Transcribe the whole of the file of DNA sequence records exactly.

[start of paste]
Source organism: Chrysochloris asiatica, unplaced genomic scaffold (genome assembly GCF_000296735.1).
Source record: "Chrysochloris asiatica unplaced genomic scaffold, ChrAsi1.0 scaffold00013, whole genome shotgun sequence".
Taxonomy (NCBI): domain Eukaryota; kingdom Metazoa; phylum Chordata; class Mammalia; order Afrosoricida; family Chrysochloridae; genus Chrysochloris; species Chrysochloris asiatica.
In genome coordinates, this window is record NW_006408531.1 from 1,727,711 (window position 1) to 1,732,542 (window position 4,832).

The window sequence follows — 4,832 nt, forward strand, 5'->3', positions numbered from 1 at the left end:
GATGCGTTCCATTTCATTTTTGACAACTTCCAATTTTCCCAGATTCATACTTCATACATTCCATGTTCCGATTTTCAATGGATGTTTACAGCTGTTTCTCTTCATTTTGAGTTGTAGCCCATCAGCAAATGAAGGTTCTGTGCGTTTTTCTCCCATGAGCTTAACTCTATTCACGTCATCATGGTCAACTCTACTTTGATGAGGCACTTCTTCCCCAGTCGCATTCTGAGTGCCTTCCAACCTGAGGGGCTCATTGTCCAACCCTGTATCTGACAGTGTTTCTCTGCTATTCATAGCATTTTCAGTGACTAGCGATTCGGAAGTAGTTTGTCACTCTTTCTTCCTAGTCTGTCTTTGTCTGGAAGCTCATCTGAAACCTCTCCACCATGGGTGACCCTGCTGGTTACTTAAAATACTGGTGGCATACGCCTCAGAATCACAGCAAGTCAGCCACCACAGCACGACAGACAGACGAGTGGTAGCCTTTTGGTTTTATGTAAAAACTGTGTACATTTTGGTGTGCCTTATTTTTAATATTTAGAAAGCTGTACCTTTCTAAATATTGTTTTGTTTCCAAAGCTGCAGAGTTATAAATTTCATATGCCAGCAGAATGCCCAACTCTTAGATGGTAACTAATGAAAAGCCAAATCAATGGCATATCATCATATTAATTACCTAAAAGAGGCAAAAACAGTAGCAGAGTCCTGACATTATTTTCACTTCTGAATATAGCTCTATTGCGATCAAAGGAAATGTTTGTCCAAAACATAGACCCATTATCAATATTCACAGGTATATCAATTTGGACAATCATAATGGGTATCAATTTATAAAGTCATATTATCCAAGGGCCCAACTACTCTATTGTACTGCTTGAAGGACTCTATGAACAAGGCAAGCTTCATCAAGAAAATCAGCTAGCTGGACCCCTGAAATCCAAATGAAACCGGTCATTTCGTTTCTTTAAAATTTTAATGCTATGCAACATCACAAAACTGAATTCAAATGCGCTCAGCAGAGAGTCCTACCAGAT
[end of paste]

Source organism: Chrysochloris asiatica, unplaced genomic scaffold (genome assembly GCF_000296735.1).
Source record: "Chrysochloris asiatica unplaced genomic scaffold, ChrAsi1.0 scaffold00013, whole genome shotgun sequence".
Taxonomy (NCBI): domain Eukaryota; kingdom Metazoa; phylum Chordata; class Mammalia; order Afrosoricida; family Chrysochloridae; genus Chrysochloris; species Chrysochloris asiatica.
In genome coordinates, this window is record NW_006408531.1 from 1,727,711 (window position 1) to 1,732,542 (window position 4,832).

The window sequence follows — 4,832 nt, forward strand, 5'->3', positions numbered from 1 at the left end:
GATGCGTTCCATTTCATTTTTGACAACTTCCAATTTTCCCAGATTCATACTTCATACATTCCATGTTCCGATTTTCAATGGATGTTTACAGCTGTTTCTCTTCATTTTGAGTTGTAGCCCATCAGCAAATGAAGGTTCTGTGCGTTTTTCTCCCATGAGCTTAACTCTATTCACGTCATCATGGTCAACTCTACTTTGATGAGGCACTTCTTCCCCAGTCGCATTCTGAGTGCCTTCCAACCTGAGGGGCTCATTGTCCAACCCTGTATCTGACAGTGTTTCTCTGCTATTCATAGCATTTTCAGTGACTAGCGATTCGGAAGTAGTTTGTCACTCTTTCTTCCTAGTCTGTCTTTGTCTGGAAGCTCATCTGAAACCTCTCCACCATGGGTGACCCTGCTGGTTACTTAAAATACTGGTGGCATACGCCTCAGAATCACAGCAAGTCAGCCACCACAGCACGACAGACAGACGAGTGGTAGCCTTTTGGTTTTATGTAAAAACTGTGTACATTTTGGTGTGCCTTATTTTTAATATTTAGAAAGCTGTACCTTTCTAAATATTGTTTTGTTTCCAAAGCTGCAGAGTTATAAATTTCATATGCCAGCAGAATGCCCAACTCTTAGATGGTAACTAATGAAAAGCCAAATCAATGGCATATCATCATATTAATTACCTAAAAGAGGCAAAAACAGTAGCAGAGTCCTGACATTATTTTCACTTCTGAATATAGCTCTATTGCGATCAAAGGAAATGTTTGTCCAAAACATAGACCCATTATCAATATTCACAGGTATATCAATTTGGACAATCATAATGGGTATCAATTTATAAAGTCATATTATCCAAGGGCCCAACTACTCTATTGTACTGCTTGAAGGACTCTATGAACAAGGCAAGCTTCATCAAGAAAATCAGCTAGCTGGACCCCTGAAATCCAAATGAAACCGGTCATTTCGTTTCTTTAAAATTTTAATGCTATGCAACATCACAAAACTGAATTCAAATGCGCTCAGCAGAGAGTCCTACCAGAT